Thursday, January 27, 2011

Gettin' Siggi With It

I have been wanting to try Siggi's skyr for a good while now.  I know that there is a huge buzz about plain Greek yogurt being one of those "top twenty" or "top thirty" healthy foods that one absolutely must have in the house, but after having seen an episode of Bizarre Foods on the Travel Channel on which Andrew Zimmern watches/helps an Icelandic family make skyr, I have been intrigued.
Skyr is a Icelandic yogurt, but it's not anything like your regular supermarket brands.  It is THICK, more like a custard than a yogurt.  In fact, according to the label and website, one container of Siggi's requires three times the amount of milk found in those supermarket yogurt containers.  Wow!
Thus, this little container is packed with protein  that will help keep a person full long after the Dannon® has worn off.
But that's not all.  Some other reasons that Siggi's is way different than other yogurts:

  • The milk comes from grass-fed cows.
  • There is nothing artificial in it.
  • The flavored varieties are sweetened with agave nectar, not sugar or (worse) HFCS
  • There are nearly no ingredients - in the plain, three (I'm lumping the five cultures together) - others, up to six.  No multi-syllabic, unpronounceable chemicals.

I loved this - especially the use
of the word dreadful!
All right, but how does it taste?
I bought two containers, as I feel like anything worth tasting needs to be tried twice.  Sprouts had three flavors and the plain.  As much as I felt like I ought to buy the plain (the traditional Icelandic skyr), I was a little nervous and opted instead for the blueberry and the pomegranate and passion fruit instead.
I tried the blueberry last night.  I wasn't sold.  I hate to say it, but the taste reminded me a little too closely of being spit up on by HRH when she was still nursing (especially that one Mothers' Day when we had to take her to Urgent Care to make it stop).  It didn't smell like that in the container - quite the contrary, it smelled like... clean milk.  I can't say that I wasn't disappointed - I was kind of hoping for a gustatory epiphany or something - but I knew I had to give it another try.
Breakfast is, of course, perfect for yogurt consumption, so I didn't wait long to try the pomegranate and passion fruit.  Perhaps it was the different flavoring or perhaps just a different batch, but this time, I got it.  There was a mere hint of passion fruit - not even enough to color it, really - that complemented the thick, custard-like skyr.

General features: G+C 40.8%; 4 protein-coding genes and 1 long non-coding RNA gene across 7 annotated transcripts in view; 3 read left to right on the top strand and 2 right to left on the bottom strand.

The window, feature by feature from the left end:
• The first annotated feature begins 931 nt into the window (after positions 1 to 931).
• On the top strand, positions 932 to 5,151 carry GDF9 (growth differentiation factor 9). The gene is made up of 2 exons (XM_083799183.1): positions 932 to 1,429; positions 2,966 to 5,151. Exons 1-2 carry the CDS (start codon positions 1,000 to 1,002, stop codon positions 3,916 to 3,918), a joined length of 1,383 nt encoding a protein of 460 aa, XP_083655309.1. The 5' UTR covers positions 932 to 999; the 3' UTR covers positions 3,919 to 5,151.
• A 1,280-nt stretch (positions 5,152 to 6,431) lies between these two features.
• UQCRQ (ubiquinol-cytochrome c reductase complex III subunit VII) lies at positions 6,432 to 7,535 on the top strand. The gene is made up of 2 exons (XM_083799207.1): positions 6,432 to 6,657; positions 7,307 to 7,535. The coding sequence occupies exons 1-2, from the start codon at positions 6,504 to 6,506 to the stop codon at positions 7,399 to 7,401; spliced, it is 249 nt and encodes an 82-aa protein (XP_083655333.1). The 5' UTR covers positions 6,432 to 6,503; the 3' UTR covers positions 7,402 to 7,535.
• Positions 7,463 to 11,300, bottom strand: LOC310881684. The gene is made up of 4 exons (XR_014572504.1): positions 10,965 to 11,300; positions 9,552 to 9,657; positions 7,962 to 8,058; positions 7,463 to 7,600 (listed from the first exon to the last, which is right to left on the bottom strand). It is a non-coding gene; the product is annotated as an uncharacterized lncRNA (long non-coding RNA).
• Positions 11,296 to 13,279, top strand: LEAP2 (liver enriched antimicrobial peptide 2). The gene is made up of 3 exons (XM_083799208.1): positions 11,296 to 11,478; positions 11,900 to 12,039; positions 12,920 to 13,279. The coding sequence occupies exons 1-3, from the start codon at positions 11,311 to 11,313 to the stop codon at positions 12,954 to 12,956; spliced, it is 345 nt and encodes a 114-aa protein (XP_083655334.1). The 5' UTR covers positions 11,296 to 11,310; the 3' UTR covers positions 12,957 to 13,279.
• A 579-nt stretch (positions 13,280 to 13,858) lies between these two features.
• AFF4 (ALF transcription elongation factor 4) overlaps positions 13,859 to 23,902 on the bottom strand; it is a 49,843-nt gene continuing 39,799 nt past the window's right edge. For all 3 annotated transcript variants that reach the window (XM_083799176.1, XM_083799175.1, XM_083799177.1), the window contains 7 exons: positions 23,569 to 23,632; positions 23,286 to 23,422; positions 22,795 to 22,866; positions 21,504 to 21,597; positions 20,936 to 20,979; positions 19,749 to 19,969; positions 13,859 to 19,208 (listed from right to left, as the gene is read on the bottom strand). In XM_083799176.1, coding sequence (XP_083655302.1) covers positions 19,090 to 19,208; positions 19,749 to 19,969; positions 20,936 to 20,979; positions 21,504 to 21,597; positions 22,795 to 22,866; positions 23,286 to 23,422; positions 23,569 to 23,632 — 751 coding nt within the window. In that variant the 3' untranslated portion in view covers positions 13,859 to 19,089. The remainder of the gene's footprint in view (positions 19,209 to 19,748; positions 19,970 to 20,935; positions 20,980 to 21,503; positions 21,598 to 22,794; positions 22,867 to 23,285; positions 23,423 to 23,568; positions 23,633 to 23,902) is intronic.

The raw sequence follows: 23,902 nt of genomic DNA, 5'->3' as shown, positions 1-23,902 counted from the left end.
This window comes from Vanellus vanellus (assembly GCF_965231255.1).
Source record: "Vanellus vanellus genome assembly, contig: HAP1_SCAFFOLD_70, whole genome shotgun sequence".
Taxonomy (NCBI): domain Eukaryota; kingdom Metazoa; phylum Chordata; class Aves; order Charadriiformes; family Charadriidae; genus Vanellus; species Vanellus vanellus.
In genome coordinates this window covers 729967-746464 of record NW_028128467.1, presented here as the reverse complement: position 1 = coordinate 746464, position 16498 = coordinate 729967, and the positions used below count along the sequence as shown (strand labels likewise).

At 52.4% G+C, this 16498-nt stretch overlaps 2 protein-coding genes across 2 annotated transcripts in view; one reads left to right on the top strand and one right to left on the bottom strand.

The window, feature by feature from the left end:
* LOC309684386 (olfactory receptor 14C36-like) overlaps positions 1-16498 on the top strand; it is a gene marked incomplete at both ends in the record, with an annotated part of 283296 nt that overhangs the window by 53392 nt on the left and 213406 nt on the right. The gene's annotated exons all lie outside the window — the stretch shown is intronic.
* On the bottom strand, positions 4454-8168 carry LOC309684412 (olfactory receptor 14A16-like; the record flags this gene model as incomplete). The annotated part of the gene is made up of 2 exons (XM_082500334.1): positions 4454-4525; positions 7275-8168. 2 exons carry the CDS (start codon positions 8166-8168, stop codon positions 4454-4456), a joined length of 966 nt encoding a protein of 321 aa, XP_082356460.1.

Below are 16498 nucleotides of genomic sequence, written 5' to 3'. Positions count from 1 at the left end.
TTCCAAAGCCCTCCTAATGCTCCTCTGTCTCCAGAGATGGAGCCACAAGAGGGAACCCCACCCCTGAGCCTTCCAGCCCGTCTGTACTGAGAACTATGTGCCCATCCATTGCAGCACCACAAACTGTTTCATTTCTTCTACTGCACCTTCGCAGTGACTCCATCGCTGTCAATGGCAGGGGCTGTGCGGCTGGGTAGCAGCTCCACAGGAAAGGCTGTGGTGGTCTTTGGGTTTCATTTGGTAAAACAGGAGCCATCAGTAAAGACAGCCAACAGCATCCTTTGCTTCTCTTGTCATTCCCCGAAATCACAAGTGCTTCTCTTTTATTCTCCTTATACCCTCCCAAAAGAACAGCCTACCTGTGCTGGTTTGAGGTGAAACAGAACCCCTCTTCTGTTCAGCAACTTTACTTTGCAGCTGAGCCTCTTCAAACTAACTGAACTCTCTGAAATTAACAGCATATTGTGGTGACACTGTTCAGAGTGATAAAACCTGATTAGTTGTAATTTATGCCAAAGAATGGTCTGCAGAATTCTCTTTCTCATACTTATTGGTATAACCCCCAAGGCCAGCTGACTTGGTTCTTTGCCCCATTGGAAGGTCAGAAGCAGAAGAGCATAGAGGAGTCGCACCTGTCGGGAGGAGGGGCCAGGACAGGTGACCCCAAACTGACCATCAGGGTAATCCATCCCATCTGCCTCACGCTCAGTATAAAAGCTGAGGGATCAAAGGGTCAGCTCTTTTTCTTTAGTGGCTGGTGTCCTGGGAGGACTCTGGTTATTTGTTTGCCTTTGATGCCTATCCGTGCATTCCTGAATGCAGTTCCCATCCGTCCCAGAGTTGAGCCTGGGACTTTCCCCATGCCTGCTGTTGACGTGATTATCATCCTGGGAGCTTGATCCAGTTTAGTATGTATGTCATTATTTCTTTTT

Now, let's take a moment and compare Siggi's to the Dannon® company's Activia®.  I'm taking these ingredient lists straight from the ingredient labels.

Ingredients for Siggi's Pomegranate & Passion Fruit Skyr:

  • Pasteurized Skim Milk
  • Agave Nectar
  • Passion Fruit
  • Pomegranate
  • Live Active Cultures*
  • Vegetable Rennet

*Live Cultures: B. Lactis, L. Acidophilus, L. Delbrueckii Subsp. Bulgaricus, L. Delbrueckii Subsp. Lactis, S. Thermophilus

Ingredients for Dannon® Vanilla Activia®

  • Cultured Grade A Reduced Fat Milk*
  • Fructose Syrup
  • Sugar
  • (contains less than 1% of the following)
  • Fructose
  • Whey Protein Concentrate
  • Corn Starch
  • Modified Corn Starch
  • Kosher Geletin
  • Natural Vanilla Flavor
  • Carmine ("for color")
  • Sodium Citrate
  • Malic Acid

*Live cultures: L. Bulgaricus, S. Thermophilus, Bifidobacterium

Notice that sugar is listed as an ingredient three times.
Why is there regular AND modified corn starch?  Is the natural vanilla flavor from vanilla (just because it's natural doesn't mean that it's from vanilla; the determination "natural" just means it comes from natural sources, not chemically created ones)?  Why do you need to color it?
This really brings me back to what Michael Pollan wrote in In Defense of Food - the fewer the ingredients, the better.  I know what all of the ingredients in Siggi's are.  I can't even get a clear Wikipedia entry for sodium citrate.
What I find even funnier (not funny haha, but funny ironic...) is that there is no proof that the third culture in Activia® helps a person's digestive system any more than cultures found in other yogurts.
If we look further onto the nutrition label, we'll see that Siggi's has 16 grams of protein in that little cup (that's 35% of a woman's RDA); the Activia® has 5 grams.  The Dannon® has 17 grams of sugars while the Siggi's has 11 grams.  I could go on, but I think the point is made.
The Siggi's wasn't inexpensive, but then, nothing that is high quality ever is.  I think I'll stick with my plain yogurts that I sweeten and flavor on my own for the everyday, but when I want to treat myself, I'll make sure to save a little room in the shopping bag for some Siggi's.

1 comment:

  1. Do you guys have Trader Joe's down in AZ? They make a flavored Greek yogurt that is heavenly! I used to get it for Isa when she was a baby. Just the right amount of fruity goodness with the thick, slightly tart flavor of Greek yogurt still coming through. And, since it was the TJ brand, it wasn't too expensive.